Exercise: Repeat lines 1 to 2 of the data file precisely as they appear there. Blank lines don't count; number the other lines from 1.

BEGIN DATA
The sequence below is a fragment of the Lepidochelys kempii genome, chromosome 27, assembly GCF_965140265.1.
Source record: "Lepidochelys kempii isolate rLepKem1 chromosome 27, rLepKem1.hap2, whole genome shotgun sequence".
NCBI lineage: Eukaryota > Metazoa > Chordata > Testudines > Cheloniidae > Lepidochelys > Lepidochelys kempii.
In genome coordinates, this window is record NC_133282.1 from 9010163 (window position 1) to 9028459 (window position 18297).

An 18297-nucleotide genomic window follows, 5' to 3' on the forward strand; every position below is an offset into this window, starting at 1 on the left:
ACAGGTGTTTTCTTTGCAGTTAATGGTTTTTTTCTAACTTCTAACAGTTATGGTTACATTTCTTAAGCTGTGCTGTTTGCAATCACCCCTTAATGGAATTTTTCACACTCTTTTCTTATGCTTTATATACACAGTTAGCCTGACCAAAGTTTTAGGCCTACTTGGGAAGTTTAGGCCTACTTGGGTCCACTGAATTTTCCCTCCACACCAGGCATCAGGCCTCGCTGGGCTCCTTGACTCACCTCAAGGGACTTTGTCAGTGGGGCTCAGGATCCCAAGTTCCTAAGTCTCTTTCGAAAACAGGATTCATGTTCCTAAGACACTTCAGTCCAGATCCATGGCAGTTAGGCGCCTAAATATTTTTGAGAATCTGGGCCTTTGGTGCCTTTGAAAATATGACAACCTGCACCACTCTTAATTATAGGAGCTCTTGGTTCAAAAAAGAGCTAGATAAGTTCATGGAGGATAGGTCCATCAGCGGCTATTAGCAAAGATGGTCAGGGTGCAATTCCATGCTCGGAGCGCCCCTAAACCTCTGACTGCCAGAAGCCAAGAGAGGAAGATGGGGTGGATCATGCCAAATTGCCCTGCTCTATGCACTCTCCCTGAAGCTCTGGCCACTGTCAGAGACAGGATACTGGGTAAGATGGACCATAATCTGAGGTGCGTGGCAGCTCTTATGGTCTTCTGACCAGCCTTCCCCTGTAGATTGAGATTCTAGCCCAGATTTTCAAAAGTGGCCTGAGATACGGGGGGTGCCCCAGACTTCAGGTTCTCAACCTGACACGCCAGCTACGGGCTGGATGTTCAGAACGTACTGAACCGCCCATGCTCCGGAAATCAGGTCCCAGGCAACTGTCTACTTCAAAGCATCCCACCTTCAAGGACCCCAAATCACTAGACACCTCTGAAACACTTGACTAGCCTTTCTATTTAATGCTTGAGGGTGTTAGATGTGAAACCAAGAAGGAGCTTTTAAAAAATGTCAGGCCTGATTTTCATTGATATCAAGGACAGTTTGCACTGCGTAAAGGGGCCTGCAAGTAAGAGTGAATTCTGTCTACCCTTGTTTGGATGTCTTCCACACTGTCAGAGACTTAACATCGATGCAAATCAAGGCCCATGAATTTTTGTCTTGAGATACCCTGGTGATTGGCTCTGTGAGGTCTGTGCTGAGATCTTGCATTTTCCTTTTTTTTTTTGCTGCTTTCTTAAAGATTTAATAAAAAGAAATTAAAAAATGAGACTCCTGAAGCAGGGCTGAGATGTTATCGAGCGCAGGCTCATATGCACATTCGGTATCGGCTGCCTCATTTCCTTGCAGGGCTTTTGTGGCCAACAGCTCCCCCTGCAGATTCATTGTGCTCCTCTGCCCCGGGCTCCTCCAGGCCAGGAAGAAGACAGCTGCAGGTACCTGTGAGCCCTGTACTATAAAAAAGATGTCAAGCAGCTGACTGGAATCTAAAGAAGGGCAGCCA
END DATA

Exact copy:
The sequence below is a fragment of the Lepidochelys kempii genome, chromosome 27, assembly GCF_965140265.1.
Source record: "Lepidochelys kempii isolate rLepKem1 chromosome 27, rLepKem1.hap2, whole genome shotgun sequence".